Vimentin is transiently co-localized with and phosphorylated by cyclic GMP-dependent protein kinase in formyl-peptide-stimulated neutrophils

T. A. Wyatt, T. M. Lincoln, K. B. Pryzwansky

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104 Scopus citations

Abstract

The effects of cGMP-dependent protein kinase (G-kinase), a major cellular receptor of cGMP, were investigated in activated human neutrophils. Immunocytochemistry demonstrated that G-kinase translocated from a diffuse localization in the cytoplasm to the cytoskeleton and nucleus after stimulation with N-formyl-methionyl-leucyl-phenylalanine (fMLP), and transiently co-localized with the intermediate filament protein, vimentin. During this time period, the most remarkable co-localization of G-kinase and vimentin was observed between 1-2.5 min stimulation with fMLP. At that time co-localization of G-kinase and vimentin was predominantly confined to filaments which extended from regions adjacent to the nucleus into the uropod. Distinctive localization for only G-kinase was observed at the microtubule organizing center and euchromatin of the nucleus. The filamentous staining pattern for G-kinase and vimentin was enhanced in the presence of 8-Br-cGMP. Coincident with co-localization of G-kinase and vimentin in adherent neutrophils was a transient increase in cGMP levels and an increase in the phosphorylation of vimentin in fMLP-stimulated cells. The increase in cGMP levels was dependent upon cell adherence, was enhanced by preincubating neutrophils with L-arginine (the precursor for nitric oxide synthesis), and attenuated with the nitric oxide synthase inhibitor, N(G)-monomethyl-L-arginine. Phosphorylation of vimentin in the fMLP-stimulated neutrophil was observed in the presence or absence of exogenous cGMP, although in the presence of low concentrations of 8-Br-cGMP a more rapid phosphorylation of vimentin was observed that correlated with the enhanced co-localization of G-kinase and vimentin. Phosphorylation of vimentin was not observed in non-activated cells treated with 8-Br-cGMP, suggesting that phosphorylation only occurs when G-kinase is co-localized with vimentin. The presence of the protein kinase C inhibitors, staurosporine or H-7, did not inhibit vimentin phosphorylation during fMLP stimulation, while 8-Br-cGMP enhanced phosphorylation in fMLP-treated cells. This suggests that neither protein kinase C nor cAMP-dependent protein kinase catalyze the phosphorylation of vimentin in neutrophils activated by fMLP. These results indicate that vimentin and G-kinase are co-localized in neutrophils and that vimentin is phosphorylated by G-kinase in response to the co-localization of the two proteins. A model for the targeting of G-kinase and vimentin is presented which hypothesizes that the transient redistribution of G-kinase may regulate neutrophil activation.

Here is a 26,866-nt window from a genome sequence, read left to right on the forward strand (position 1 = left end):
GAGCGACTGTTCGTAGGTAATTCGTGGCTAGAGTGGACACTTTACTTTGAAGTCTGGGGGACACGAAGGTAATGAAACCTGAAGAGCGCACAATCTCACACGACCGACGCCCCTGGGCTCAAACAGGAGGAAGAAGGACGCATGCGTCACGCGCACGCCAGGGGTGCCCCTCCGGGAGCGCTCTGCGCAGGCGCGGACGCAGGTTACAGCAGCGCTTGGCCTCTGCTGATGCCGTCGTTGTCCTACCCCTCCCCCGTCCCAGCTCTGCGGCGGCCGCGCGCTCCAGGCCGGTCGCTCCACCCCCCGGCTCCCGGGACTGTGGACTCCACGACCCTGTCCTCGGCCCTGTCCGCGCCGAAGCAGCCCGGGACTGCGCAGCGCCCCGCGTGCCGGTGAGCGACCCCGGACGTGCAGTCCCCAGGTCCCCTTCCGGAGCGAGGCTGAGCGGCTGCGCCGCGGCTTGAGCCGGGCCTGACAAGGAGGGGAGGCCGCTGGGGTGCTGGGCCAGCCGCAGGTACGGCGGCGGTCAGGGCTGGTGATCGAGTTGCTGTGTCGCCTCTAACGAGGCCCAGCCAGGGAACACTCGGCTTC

Original languageEnglish (US)
Pages (from-to)21274-21280
Number of pages7
JournalJournal of Biological Chemistry
Volume266
Issue number31
StatePublished - 1991
Externally publishedYes

ASJC Scopus subject areas

  • Biochemistry
  • Molecular Biology
  • Cell Biology

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